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Young Leaders Reflect on Skoll World Forum

Through a partnership with The MasterCard Foundation, 13 Young Leaders from around the world had the opportunity to experience the Skoll World Forum On Social Entrepreneurship first hand. The MasterCard Foundation is an independent, global organization based in Toronto, Canada, with more than $9 billion in assets. Through collaboration with partner organizations in 46 countries, it is creating opportunities for all people to learn and prosper. The Foundation's programs promote financial inclusion and advance youth learning, mostly in Africa. Established in 2006 through the generosity of MasterCard Worldwide when it became a public company, the Foundation is a separate and independent entity. The policies, operations, and funding decisions of the Foundation are determined by its own Board of Directors and President and CEO. In this series, 10 of the Young Leaders reflect on their participation in the 2014 Skoll World Forum.


One Vision, One World

Kim Graham

Development Officer, Camfed

Rafiatu Lawal

National Chairperson, Camfed


My First Skoll World Forum Experience

Mphatso Kachule

Country Director, Malawi and Riders International Vice Board Chairman, Riders for Health

The Warmth and Ambition of Community

The Warmth and Ambition of Community

Ghislain Morard

Country Program Director (Indonesia), Friends-International

June 10, 2014 | 2869 views

Attending the Skoll World Forum was an inspiring experience. Beyond the scale of the event and the number of passionate and creative social entrepreneurs attending, as well as the incredible change they have already brought to the world and their ambition for the future… perhaps what I found the most impressive about the Forum was the warmth and generosity of its community. I felt privileged and humbled to attend these conversations, yet always genuinely welcomed and invited to contribute. This community is built on the simple idea that the challenges the world faces can only be addressed through collaboration.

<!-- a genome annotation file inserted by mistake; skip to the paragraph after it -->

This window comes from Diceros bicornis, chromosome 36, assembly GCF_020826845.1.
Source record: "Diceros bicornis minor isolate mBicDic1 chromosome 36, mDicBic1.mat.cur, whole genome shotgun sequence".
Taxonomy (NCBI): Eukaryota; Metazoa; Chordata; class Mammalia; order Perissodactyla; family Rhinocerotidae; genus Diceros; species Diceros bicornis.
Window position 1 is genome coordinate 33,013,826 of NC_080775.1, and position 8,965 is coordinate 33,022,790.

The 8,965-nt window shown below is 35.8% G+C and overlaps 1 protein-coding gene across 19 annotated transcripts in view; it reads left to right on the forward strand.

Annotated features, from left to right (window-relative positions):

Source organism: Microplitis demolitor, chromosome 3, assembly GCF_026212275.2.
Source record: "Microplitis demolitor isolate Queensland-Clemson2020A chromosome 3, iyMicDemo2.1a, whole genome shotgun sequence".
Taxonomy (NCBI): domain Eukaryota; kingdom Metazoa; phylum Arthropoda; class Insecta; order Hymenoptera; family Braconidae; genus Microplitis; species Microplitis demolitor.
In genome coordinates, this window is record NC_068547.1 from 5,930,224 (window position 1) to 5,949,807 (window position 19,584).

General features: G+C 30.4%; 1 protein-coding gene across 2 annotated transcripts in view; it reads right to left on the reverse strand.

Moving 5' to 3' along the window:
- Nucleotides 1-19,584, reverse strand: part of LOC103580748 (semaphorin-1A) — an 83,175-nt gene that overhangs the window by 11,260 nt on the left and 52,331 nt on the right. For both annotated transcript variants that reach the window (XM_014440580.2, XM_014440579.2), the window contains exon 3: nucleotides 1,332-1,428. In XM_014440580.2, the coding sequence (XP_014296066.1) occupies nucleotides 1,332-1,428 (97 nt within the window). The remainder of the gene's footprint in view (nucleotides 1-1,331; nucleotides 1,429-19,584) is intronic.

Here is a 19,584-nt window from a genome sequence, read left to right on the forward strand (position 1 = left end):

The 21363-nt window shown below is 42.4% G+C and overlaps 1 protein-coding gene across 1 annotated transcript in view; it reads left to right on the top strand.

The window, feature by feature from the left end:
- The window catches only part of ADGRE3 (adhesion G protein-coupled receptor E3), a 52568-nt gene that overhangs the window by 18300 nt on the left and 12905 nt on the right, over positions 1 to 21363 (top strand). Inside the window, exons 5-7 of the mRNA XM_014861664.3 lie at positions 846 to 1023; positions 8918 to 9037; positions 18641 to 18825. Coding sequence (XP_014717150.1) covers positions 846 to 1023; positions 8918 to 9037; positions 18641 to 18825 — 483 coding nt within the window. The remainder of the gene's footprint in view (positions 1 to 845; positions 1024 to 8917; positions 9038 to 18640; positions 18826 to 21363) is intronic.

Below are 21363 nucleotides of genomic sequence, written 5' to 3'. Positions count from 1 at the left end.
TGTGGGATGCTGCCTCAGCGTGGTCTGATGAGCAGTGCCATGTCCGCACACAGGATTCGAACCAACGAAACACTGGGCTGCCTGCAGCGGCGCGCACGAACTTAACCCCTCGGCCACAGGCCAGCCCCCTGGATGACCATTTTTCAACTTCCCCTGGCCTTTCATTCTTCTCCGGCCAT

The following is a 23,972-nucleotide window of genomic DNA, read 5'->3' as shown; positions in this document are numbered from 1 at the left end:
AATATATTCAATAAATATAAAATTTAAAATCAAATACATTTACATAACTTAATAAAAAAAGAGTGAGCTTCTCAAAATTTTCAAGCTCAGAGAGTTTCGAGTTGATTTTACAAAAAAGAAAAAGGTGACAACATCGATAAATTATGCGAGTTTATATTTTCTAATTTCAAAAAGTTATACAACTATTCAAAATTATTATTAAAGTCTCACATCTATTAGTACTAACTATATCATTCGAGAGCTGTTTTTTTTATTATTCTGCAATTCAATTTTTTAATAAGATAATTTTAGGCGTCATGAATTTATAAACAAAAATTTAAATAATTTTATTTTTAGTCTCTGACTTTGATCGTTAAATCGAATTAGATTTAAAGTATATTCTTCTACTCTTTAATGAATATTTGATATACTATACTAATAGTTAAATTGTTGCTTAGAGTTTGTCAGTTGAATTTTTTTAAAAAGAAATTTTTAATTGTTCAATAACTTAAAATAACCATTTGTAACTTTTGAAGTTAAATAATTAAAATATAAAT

While it may seem natural for social entrepreneurs to share that belief, I was particularly interested to see how many representatives of private, for-profit companies were also contributing to the conversations taking place. It seems like the private sector is increasingly seeking to be part of this movement: beyond Corporate Social Responsibility initiatives, many companies understand that their business can only benefit from work that makes the world a better place – or would inevitably end up getting hurt from having ignored key social or environmental issues.

This is encouraging news for the work we do at Friends-International with the ChildSafe Network: we believe that child protection should not only be the work of NGOs but that government, private companies and the community at large all have a role to play. In Cambodia and Thailand, we have been working for many years with the tourism and hospitality industries to lower the risks that children are exposed to in tourism destinations. Hotels, restaurants, travel agencies and even airlines have seen that this work was also in their best interest and have become active partners of our program. In Jakarta – which is less of an international tourism destination but where recent and tragic cases of abuse have been a brutal reminder to the local community that their children were also at risk – we are currently discussing with many companies whom we believe could play a role.

We are seeing this approach achieve clear results on child protection, and such partnerships could certainly play a role in addressing many of the world’s most pressing issues. The importance of such collaboration needs to reach more decisions makers in the corporate sector, and the discussions that took place at the Skoll World Forum could be an important step in this direction.


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